This police officer who contacted me, tells me that he attended a domestic violence situation where he had to arrest someone. He started by grabbing the wrist, and the offender quickly pulled away and punched the officer.

He said this:

In that moment I remembered your video critiquing police training. Further, I had a trainee with me who was about to experience their first use of force, so I was essentially on my own. I told myself I should control the person entirely before I try to control their appendages. With that I grabbed their body and hip tossed them to the ground. Once gaining control of them fully, which they understood as well, the arms were easier to manipulate and the arrest was successful.

I have no formal martial arts training. But just remembering that notion made the arrest much smoother, much faster, with less damage to me or the arrestee. Without having recently watched your content, I definitely would have tried to drag them to the ground with just their arm alone.

This officer did not receive any additional training or retraining to do this. All he did was reverse his priorities. Instead of working from the extremities to control the body, he established control of the body to work on the extremities.

In Brazilian Jiu Jitsu they talk about position before submission, but in a policing context it’s more like position before handcuffing. Cops can probably come up with a more snazzy, tactical sounding phrase, they’re good at that. But anyway it’s all essentially the same idea.

Of course, I’d prefer that police underwent training starting back at the academy where they would be wrestling each other and working toward restraining holds and handcuffing positions with experienced supervision for safety.

You really don’t need to sign up for the Gracie Combatives program or commit to something similar. We just need really basic skills and clear tactical objectives.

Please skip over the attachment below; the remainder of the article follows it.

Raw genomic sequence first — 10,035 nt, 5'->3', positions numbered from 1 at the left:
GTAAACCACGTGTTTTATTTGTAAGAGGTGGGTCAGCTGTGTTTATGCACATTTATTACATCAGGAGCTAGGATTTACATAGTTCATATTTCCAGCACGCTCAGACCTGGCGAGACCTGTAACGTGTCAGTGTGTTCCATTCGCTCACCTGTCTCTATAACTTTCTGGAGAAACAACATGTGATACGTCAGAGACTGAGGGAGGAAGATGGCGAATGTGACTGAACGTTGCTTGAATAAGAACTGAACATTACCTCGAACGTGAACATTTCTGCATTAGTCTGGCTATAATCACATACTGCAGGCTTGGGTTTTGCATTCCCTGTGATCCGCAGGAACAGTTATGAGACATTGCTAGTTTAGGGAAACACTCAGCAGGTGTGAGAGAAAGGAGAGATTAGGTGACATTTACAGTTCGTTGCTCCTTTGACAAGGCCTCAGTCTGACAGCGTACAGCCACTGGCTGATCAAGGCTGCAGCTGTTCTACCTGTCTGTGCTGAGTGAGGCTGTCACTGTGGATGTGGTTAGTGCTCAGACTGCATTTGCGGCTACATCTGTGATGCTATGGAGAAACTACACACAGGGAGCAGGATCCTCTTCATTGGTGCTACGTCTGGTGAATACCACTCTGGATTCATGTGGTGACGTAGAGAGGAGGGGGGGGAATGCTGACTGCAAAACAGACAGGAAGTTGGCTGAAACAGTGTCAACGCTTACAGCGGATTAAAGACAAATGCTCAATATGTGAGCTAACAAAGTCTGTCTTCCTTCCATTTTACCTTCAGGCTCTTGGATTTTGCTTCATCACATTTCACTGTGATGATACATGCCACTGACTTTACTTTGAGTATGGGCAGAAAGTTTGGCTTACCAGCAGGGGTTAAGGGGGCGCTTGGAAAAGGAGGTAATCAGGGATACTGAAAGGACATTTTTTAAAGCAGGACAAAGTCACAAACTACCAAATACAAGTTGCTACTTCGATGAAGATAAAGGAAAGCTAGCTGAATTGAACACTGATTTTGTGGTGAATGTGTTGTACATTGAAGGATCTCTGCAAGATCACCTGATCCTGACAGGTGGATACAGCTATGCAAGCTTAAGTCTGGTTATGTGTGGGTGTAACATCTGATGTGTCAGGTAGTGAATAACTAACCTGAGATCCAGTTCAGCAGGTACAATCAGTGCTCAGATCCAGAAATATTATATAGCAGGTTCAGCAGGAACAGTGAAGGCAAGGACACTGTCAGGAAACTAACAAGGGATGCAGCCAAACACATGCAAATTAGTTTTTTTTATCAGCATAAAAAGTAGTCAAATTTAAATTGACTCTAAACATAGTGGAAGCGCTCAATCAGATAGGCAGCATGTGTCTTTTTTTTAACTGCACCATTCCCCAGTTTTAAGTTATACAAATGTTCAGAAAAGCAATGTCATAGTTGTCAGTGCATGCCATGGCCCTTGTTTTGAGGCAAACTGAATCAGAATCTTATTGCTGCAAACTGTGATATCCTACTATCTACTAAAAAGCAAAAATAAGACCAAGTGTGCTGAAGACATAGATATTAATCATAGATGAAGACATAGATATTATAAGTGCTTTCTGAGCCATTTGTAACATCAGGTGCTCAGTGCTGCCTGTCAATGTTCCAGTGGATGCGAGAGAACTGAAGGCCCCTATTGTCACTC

I’m starting to wonder if there is a way to develop a kind of broad open source template that people can adopt and run with on their own and use local expertise to plug in their own skills, instead of creating a by-the-numbers curriculum and trying to get contracts. I have no idea where to start with something like that.

Anyway, in this case, simply suggesting a different general approach lead to a better result, and it’s quite gratifying for me, to get a message like this. It reminds me of how I felt years ago when I was teaching martial arts, and a student would occasionally tell me that something I taught them helped in a real situation. This is the reason I started the channel in the first place.

Published
Categorized as Articles

Eye gouges, groin strikes, bites, scratches, throat strikes, hair pulling: why “fighting dirty” is not enough in reality

Click to watch video on Youtube

Reddit discussion and video

Groin strikes, eye gouges, and other “dirty” street fighting techniques are often overestimated in their effectiveness, and are not reliable substitutes for fundamental fighting skills.

The key issue with these techniques is that they rely on pain to influence behavior, rather than directly incapacitating or controlling an opponent. Real fighting scenarios (see videos) show that people can endure severe injuries, including serious maiming, and still continue to fight. This resilience is especially true when the stakes are high.

Gaining a controlling position increases the effectiveness of any technique, including those banned in sports. Without a dominant position, attempts at “dirty” tactics are more likely to fail.

Consideration must also be given to what happens when these tactics fail. In a fight, once a certain level of violence is introduced, it can be reciprocated, potentially leading to more severe consequences.

Real-life examples illustrate these points. Fighters have continued to compete even after sustaining significant injuries like broken limbs or blindness. The effectiveness of these tactics is unpredictable and can vary greatly depending on the situation and the individuals involved.

While “dirty” techniques can be part of a fighting strategy, they are not reliable or decisive. Effective fighting requires a combination of skills, including striking, grappling, and a strategic approach to positioning and control. Simply relying on pain-inducing tactics is insufficient for real combat scenarios.

Here we have a man arguing with police, and he throws a knee to the groin. You can see the officer’s hips move back as the energy from the strike transfers to his body. The officer responds with a punch which knocks the man unconscious. This is a stark illustration of the difference between doing something that simply hurts a lot, and something that takes away your capacity to fight completely.